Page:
True Southern hospitality had its humble beginnings with Smoky Mountain pioneer women. Everyone was always fed and friends and family always had a place to stay and visit. What little they had they gave graciously. The mountain women ran the home, worked hard for what they had and cared for everyone in the household. The national park staff and volunteers will perform live demonstrations of lye soap making, sewing, corn shuck crafts, hearth cooking, and traditional mountain music. Exhibits of artifacts and historic photographs will also be on display offering a glimpse of the past life of the mountain women. The Davis-Queen house will also be open to visitors, including an audio exhibit featuring the last child born in the house.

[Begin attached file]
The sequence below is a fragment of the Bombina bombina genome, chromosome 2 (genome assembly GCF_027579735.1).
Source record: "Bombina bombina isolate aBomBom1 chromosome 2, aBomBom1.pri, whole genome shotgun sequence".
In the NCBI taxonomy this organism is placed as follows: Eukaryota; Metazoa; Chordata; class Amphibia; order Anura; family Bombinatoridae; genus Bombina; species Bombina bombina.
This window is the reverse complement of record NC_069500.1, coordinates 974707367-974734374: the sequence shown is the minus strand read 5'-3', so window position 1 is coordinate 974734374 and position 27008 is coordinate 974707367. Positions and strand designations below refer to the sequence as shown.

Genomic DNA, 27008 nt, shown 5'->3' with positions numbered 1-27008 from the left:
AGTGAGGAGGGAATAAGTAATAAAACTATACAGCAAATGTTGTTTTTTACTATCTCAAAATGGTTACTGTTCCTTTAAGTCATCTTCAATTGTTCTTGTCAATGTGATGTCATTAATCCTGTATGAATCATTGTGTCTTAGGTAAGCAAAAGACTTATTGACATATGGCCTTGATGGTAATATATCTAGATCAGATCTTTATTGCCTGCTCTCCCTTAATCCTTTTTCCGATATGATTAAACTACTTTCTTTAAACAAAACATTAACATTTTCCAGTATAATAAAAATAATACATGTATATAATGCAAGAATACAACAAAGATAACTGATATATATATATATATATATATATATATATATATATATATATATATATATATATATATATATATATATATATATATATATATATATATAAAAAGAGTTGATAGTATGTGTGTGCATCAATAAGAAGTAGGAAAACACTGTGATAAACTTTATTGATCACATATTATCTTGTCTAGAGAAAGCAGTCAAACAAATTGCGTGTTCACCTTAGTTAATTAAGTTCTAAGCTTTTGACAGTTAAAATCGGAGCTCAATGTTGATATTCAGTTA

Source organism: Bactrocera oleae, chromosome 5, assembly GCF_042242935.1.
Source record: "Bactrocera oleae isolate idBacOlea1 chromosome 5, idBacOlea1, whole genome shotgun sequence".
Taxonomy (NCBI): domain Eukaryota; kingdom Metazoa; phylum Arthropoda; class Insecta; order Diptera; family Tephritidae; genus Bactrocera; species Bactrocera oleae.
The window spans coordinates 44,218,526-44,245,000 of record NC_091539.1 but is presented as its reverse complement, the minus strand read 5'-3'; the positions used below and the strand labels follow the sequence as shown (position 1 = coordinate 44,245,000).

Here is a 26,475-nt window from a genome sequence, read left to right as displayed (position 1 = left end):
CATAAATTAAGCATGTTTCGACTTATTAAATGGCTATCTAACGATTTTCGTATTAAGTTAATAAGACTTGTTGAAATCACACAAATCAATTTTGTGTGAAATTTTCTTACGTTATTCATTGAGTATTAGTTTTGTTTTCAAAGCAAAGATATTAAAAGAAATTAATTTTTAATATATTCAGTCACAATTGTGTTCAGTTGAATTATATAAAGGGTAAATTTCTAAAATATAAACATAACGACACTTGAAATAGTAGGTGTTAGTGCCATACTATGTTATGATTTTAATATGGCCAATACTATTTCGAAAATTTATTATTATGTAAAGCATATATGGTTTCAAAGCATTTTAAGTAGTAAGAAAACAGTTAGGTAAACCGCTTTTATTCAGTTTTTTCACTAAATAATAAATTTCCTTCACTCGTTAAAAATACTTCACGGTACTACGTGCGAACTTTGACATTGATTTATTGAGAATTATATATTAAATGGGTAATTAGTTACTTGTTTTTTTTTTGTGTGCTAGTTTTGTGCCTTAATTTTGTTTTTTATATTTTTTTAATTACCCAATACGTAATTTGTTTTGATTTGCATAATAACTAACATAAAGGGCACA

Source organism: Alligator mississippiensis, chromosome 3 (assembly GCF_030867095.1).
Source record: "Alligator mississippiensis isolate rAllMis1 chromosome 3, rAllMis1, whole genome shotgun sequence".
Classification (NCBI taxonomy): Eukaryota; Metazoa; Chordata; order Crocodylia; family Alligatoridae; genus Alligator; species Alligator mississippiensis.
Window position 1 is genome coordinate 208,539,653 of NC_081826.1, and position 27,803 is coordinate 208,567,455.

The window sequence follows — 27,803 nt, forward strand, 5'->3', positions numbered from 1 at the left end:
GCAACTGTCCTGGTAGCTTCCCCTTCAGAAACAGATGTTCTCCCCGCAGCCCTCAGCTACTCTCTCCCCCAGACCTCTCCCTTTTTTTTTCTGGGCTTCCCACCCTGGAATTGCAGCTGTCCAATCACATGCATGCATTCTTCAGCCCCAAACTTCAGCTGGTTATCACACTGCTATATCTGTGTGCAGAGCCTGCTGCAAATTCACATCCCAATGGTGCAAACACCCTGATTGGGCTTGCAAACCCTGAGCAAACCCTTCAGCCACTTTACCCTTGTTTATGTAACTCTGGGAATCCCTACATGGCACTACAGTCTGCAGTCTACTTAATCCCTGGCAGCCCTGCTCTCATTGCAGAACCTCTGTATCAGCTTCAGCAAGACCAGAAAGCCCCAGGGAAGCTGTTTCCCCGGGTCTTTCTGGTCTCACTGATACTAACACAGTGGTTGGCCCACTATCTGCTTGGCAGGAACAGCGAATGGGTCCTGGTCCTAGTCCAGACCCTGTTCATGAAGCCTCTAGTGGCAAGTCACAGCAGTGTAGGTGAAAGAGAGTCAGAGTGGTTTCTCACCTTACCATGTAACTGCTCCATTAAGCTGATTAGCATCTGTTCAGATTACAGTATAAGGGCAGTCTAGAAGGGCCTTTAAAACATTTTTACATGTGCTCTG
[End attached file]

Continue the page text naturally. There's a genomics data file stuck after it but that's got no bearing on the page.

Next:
The Great Smoky Mountains National Park is hosting a very special event honoring the traditions of rural Appalachian Mountain women on June 15, 2013 from 10:00 A.M. to 4:00 P.M.. The event will be held at the Mountain Farm Museum located next to the national park’s Oconaluftee Visitor Center (Newfound Gap Road, U.S. Highway 441), 2 miles north of Cherokee, North Carolina. This event is free and open to the public.
There are often seen Bull Elk in the field beside the Oconaluftee Visitor Center. Make sure to watch for these magnificent creatures!